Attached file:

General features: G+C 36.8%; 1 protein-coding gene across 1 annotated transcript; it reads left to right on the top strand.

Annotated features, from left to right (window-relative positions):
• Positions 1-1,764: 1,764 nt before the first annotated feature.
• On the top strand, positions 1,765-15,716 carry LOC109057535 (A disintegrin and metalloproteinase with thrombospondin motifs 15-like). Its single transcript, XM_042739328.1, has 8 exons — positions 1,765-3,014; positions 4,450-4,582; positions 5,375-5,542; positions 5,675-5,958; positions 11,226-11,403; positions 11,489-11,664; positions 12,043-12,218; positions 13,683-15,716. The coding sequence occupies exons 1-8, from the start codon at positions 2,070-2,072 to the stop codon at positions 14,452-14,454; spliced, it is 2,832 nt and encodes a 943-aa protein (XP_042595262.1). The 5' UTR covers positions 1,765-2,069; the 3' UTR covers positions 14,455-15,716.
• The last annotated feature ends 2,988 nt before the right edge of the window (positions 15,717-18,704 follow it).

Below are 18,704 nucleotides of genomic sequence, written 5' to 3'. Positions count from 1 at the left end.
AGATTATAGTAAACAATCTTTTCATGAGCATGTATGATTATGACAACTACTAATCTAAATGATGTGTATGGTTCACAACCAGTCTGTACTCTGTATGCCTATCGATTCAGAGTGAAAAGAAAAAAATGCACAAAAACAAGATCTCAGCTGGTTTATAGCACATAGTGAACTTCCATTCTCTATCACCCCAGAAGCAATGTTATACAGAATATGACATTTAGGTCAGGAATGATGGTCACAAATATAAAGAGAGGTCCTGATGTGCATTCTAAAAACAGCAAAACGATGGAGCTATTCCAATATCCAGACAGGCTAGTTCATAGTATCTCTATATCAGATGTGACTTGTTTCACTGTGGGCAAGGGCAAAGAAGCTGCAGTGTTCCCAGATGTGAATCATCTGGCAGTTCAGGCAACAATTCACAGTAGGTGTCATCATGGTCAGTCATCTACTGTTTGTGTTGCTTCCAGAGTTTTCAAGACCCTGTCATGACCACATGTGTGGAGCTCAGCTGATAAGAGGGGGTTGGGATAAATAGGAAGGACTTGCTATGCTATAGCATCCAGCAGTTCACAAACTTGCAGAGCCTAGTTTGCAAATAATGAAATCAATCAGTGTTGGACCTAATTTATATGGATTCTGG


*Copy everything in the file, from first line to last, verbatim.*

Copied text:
General features: G+C 36.8%; 1 protein-coding gene across 1 annotated transcript; it reads left to right on the top strand.

Annotated features, from left to right (window-relative positions):
• Positions 1-1,764: 1,764 nt before the first annotated feature.
• On the top strand, positions 1,765-15,716 carry LOC109057535 (A disintegrin and metalloproteinase with thrombospondin motifs 15-like). Its single transcript, XM_042739328.1, has 8 exons — positions 1,765-3,014; positions 4,450-4,582; positions 5,375-5,542; positions 5,675-5,958; positions 11,226-11,403; positions 11,489-11,664; positions 12,043-12,218; positions 13,683-15,716. The coding sequence occupies exons 1-8, from the start codon at positions 2,070-2,072 to the stop codon at positions 14,452-14,454; spliced, it is 2,832 nt and encodes a 943-aa protein (XP_042595262.1). The 5' UTR covers positions 1,765-2,069; the 3' UTR covers positions 14,455-15,716.
• The last annotated feature ends 2,988 nt before the right edge of the window (positions 15,717-18,704 follow it).

Below are 18,704 nucleotides of genomic sequence, written 5' to 3'. Positions count from 1 at the left end.
AGATTATAGTAAACAATCTTTTCATGAGCATGTATGATTATGACAACTACTAATCTAAATGATGTGTATGGTTCACAACCAGTCTGTACTCTGTATGCCTATCGATTCAGAGTGAAAAGAAAAAAATGCACAAAAACAAGATCTCAGCTGGTTTATAGCACATAGTGAACTTCCATTCTCTATCACCCCAGAAGCAATGTTATACAGAATATGACATTTAGGTCAGGAATGATGGTCACAAATATAAAGAGAGGTCCTGATGTGCATTCTAAAAACAGCAAAACGATGGAGCTATTCCAATATCCAGACAGGCTAGTTCATAGTATCTCTATATCAGATGTGACTTGTTTCACTGTGGGCAAGGGCAAAGAAGCTGCAGTGTTCCCAGATGTGAATCATCTGGCAGTTCAGGCAACAATTCACAGTAGGTGTCATCATGGTCAGTCATCTACTGTTTGTGTTGCTTCCAGAGTTTTCAAGACCCTGTCATGACCACATGTGTGGAGCTCAGCTGATAAGAGGGGGTTGGGATAAATAGGAAGGACTTGCTATGCTATAGCATCCAGCAGTTCACAAACTTGCAGAGCCTAGTTTGCAAATAATGAAATCAATCAGTGTTGGACCTAATTTATATGGATTCTGG